While the book is well-suited for the non-techie phone users, there's also coverage of the jailbreak process and how that works.  She references that technique in a number of places, and explains where you can find certain directories and files if you've got command-line access to your iPhone.  As this came out before the official Apple API release, you won't get any coverage of it here.  But when you get down to it, the people who will use the jailbreak method probably won't want to play by the restrictive rules of the official API anyway.  :)

This wasn't the first iPhone book I've read, but it was no less valuable than the first one.  I find myself picking up new tips and tricks that I didn't remember or that didn't stick the first time.  And given the size and style of the book, it hits a nice blend between pure tech and hand-holding newbie.  Nicely done...

03/24/2008

Book Review - Mastering the Seven Decisions by Andy Andrews

Category Book Review Andy Andrews Mastering the Seven Decisions

A short while back, my boss lent me a copy of The Traveler's Gift by Andy Andrews.  It was one of the best self-improvement books I've ever read, and the seven decisions that were woven into the story were incredibly powerful.  Andrews has a follow-up to that book called Mastering the Seven Decisions That Determine Personal Success: An Owner's Manual to The Traveler's Gift.  If you were taken by the power of The Traveler's Gift, Mastering is a must-read book that fleshes out the concepts and helps you to apply them in your own life.

Contents:
Introduction; The Responsible Decision; The Guided Decision; The Active Decision; The Certain Decision; The Joyful Decision; The Compassionate Decision; The Persistent Decision; Conclusions; Bibliography; About the Authors

Each chapter corresponds to one of the seven decisions from the original book.  After a restatement of the key decision, Andrews goes into more explanation and detail about how that particular trait, that decision you need to make, plays out in your life.  Interspersed throughout the chapter are activities to help you determine where you are at and what may need to change in order to get to where the decision can take you.  Much of the activities at the start involve some level of journaling as you spend time thinking about your values and goals.  Perhaps you've never even *thought* about your values and goals before!  Being forced to put these things down on paper is a powerful way to start sorting through your life.  As you progress through the decisions, many of these insights you discover become actions you take to incorporate these seven traits into your everyday life.  I also enjoyed the end of each chapter, where Andrews shares a letter from some well-known person that illustrates how that particular decision has helped them get to where they are today.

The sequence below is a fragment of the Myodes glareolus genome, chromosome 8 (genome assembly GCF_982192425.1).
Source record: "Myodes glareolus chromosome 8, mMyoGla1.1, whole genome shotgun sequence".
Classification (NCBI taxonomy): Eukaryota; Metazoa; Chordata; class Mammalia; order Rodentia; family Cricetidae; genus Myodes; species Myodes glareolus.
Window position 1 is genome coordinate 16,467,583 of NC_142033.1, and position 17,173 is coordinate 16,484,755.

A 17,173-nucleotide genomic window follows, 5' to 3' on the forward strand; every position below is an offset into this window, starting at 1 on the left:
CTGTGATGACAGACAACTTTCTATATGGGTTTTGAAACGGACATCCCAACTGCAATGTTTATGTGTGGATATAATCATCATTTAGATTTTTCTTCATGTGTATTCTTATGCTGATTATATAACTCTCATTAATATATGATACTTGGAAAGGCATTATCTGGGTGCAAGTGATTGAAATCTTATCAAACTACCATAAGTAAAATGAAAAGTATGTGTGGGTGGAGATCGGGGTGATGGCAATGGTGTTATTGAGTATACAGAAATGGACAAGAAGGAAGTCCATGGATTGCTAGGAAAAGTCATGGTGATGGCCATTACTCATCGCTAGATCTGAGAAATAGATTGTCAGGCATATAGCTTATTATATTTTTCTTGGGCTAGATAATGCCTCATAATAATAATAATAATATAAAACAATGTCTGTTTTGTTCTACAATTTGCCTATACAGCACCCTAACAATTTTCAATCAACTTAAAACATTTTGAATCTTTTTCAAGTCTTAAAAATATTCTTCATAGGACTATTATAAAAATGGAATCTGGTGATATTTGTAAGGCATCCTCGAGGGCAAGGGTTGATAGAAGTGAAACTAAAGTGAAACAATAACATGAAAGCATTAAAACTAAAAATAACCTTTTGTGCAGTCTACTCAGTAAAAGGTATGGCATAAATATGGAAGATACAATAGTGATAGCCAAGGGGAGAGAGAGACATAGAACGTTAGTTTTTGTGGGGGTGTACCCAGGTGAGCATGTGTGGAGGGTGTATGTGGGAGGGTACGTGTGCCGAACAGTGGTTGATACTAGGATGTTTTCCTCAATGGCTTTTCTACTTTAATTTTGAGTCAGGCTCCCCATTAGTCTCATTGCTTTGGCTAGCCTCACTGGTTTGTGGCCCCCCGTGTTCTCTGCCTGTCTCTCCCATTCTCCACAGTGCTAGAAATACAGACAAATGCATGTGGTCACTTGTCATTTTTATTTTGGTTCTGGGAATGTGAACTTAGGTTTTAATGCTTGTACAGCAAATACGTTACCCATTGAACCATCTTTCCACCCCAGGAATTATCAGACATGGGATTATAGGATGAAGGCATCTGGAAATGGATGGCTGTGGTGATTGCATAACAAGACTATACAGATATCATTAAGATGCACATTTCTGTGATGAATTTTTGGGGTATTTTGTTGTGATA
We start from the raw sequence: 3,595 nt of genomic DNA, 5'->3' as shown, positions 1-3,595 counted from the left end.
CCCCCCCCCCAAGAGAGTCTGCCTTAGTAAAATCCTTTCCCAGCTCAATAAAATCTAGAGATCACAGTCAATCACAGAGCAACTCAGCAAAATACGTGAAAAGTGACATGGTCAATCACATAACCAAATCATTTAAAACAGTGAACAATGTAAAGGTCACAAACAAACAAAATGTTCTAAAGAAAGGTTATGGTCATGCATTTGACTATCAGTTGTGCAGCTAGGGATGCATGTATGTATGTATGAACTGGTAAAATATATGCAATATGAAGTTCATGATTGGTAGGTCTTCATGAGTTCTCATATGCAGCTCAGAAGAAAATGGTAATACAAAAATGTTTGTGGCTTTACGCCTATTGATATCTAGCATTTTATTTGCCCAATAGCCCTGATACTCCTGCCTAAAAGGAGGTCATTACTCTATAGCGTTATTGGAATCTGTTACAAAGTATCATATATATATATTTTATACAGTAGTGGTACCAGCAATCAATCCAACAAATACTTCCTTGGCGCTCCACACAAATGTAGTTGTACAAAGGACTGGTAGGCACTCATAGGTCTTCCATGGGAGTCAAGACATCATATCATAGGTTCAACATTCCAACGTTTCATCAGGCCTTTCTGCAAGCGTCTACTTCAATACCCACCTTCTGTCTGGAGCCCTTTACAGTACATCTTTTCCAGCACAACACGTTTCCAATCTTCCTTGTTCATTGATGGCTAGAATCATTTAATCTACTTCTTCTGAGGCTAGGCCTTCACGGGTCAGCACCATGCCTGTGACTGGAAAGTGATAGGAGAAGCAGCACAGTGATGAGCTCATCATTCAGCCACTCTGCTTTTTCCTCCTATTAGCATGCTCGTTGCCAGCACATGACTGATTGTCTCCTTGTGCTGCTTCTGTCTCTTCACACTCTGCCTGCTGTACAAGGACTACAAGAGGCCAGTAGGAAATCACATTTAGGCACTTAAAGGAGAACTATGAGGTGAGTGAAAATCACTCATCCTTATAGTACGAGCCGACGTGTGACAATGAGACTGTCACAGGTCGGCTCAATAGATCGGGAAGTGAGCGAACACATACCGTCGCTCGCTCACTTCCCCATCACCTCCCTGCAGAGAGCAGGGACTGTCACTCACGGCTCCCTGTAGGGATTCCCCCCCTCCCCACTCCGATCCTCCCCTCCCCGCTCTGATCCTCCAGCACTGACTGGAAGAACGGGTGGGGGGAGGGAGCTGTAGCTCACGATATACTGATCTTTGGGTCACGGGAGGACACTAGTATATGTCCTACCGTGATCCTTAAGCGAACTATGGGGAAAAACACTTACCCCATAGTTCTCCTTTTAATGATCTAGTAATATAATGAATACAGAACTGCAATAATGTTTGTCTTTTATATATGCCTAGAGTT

What I most appreciate about The Traveler's Gift and Mastering the Seven Decisions is that the concepts are based on solid choices that are completely within your reach.  There's no metaphysical mystery to it all.  If you incorporate and personalize these things, such as taking responsibility, taking action, seeking wisdom, and choosing to be happy, you will separate yourself from the mass of people who live life feeling as if they have no input or direction.  Granted, you have to work at it, but the results are worth it.  Mastering the Seven Decisions should be the absolute next book you read after The Traveler's Gift.  And if you're going to buy one, buy them both.  The changes that lie in store will be dramatic.

03/22/2008

OOXML Stalemate May Lead to Cliff-Hanger Ending

Category Microsoft

From InternetNews: OOXML Stalemate May Lead to Cliff-Hanger Ending

Microsoft's bid to upgrade Office Open XML's (OOXML) status to that of an International Organization for Standardization (ISO) standard is starting to look like a good old fashioned cliffhanger.

Microsoft confirmed Thursday that India's delegation to the ISO process has voted not to change its vote from 'No' to 'Yes'. That is, in the standards balloting last summer, India voted against OOXML being certified by ISO. This week's decision means that it will maintain its No vote.

Now I haven't been following the internal twists and turns of this whole process very carefully, but it's been hard to miss all the underhanded attempts at Microsoft to stack the deck and manipulate the process.  Microsoft and ethics haven't been two words you'd see together very often in this long, drawn-out process...

But the interesting part of this article is the closing lines...

Meanwhile, whether Microsoft wins or loses in ISO politics, it may still have problems surrounding OOXML. The European Commission is reported to be investigating whether Microsoft broke any European Union laws in its attempts to get as many nations as possible to vote for ISO certification.

If even half the stories are true, then Microsoft better set aside some of that money meant to pay for Yahoo in order to be able to pay off this particular fine that's surely coming.

03/19/2008

Book Review - Zero to One Million by Ryan P. Allis

Category Book Review Ryan P. Allis Zero to One Million

I was offered a copy of the book Zero to One Million: How I Built A Company to $1 Million in Sales . . . and How You Can, Too by Ryan P. Allis, and thought I would give it a look.  What I expected was some "secret program" on how to quickly become a business success (like those ever work!)  What it turned out to be instead was a solid read on what it takes to start and run a business, the trade-offs you need to consider, and just how much work it really is.  There's no "secret" that he's trying to push or sell...  it's just a sharing of reality.

Contents:
Part 1 - My Story - Going from Zero to One Million: Getting Off the Ground; Becoming an Entrepreneur